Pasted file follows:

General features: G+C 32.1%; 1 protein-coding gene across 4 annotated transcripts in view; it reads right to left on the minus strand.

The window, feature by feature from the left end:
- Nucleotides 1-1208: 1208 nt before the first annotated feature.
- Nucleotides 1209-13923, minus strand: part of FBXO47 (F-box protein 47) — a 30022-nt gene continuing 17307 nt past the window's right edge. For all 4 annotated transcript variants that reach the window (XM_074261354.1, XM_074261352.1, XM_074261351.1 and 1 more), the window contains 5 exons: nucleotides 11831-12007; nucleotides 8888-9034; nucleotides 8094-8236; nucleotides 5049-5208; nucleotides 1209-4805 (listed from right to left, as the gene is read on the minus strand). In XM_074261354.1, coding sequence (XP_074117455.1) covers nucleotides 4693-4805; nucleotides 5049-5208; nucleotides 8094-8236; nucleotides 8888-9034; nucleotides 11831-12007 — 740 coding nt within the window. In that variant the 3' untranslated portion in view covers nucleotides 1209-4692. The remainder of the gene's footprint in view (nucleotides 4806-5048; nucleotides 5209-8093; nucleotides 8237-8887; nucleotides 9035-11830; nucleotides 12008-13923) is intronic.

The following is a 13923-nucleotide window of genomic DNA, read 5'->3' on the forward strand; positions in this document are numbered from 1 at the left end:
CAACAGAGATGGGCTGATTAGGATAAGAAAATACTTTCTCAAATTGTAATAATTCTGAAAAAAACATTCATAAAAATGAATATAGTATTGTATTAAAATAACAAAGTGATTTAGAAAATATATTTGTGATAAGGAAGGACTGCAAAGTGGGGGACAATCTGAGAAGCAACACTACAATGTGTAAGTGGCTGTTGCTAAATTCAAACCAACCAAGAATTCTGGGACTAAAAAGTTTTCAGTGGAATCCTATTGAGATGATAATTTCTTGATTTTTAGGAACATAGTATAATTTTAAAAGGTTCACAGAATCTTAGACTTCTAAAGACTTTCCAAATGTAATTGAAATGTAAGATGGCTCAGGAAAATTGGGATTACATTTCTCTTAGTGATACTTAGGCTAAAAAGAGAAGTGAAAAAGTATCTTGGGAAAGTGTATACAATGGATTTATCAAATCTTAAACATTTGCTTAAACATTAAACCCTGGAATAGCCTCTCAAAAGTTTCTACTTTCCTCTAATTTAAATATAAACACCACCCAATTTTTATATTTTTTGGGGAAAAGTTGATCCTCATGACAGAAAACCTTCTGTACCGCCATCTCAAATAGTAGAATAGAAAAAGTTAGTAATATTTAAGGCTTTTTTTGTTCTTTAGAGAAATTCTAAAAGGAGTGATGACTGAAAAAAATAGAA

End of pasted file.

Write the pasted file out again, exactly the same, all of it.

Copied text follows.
General features: G+C 32.1%; 1 protein-coding gene across 4 annotated transcripts in view; it reads right to left on the minus strand.

The window, feature by feature from the left end:
- Nucleotides 1-1208: 1208 nt before the first annotated feature.
- Nucleotides 1209-13923, minus strand: part of FBXO47 (F-box protein 47) — a 30022-nt gene continuing 17307 nt past the window's right edge. For all 4 annotated transcript variants that reach the window (XM_074261354.1, XM_074261352.1, XM_074261351.1 and 1 more), the window contains 5 exons: nucleotides 11831-12007; nucleotides 8888-9034; nucleotides 8094-8236; nucleotides 5049-5208; nucleotides 1209-4805 (listed from right to left, as the gene is read on the minus strand). In XM_074261354.1, coding sequence (XP_074117455.1) covers nucleotides 4693-4805; nucleotides 5049-5208; nucleotides 8094-8236; nucleotides 8888-9034; nucleotides 11831-12007 — 740 coding nt within the window. In that variant the 3' untranslated portion in view covers nucleotides 1209-4692. The remainder of the gene's footprint in view (nucleotides 4806-5048; nucleotides 5209-8093; nucleotides 8237-8887; nucleotides 9035-11830; nucleotides 12008-13923) is intronic.

The following is a 13923-nucleotide window of genomic DNA, read 5'->3' on the forward strand; positions in this document are numbered from 1 at the left end:
CAACAGAGATGGGCTGATTAGGATAAGAAAATACTTTCTCAAATTGTAATAATTCTGAAAAAAACATTCATAAAAATGAATATAGTATTGTATTAAAATAACAAAGTGATTTAGAAAATATATTTGTGATAAGGAAGGACTGCAAAGTGGGGGACAATCTGAGAAGCAACACTACAATGTGTAAGTGGCTGTTGCTAAATTCAAACCAACCAAGAATTCTGGGACTAAAAAGTTTTCAGTGGAATCCTATTGAGATGATAATTTCTTGATTTTTAGGAACATAGTATAATTTTAAAAGGTTCACAGAATCTTAGACTTCTAAAGACTTTCCAAATGTAATTGAAATGTAAGATGGCTCAGGAAAATTGGGATTACATTTCTCTTAGTGATACTTAGGCTAAAAAGAGAAGTGAAAAAGTATCTTGGGAAAGTGTATACAATGGATTTATCAAATCTTAAACATTTGCTTAAACATTAAACCCTGGAATAGCCTCTCAAAAGTTTCTACTTTCCTCTAATTTAAATATAAACACCACCCAATTTTTATATTTTTTGGGGAAAAGTTGATCCTCATGACAGAAAACCTTCTGTACCGCCATCTCAAATAGTAGAATAGAAAAAGTTAGTAATATTTAAGGCTTTTTTTGTTCTTTAGAGAAATTCTAAAAGGAGTGATGACTGAAAAAAATAGAA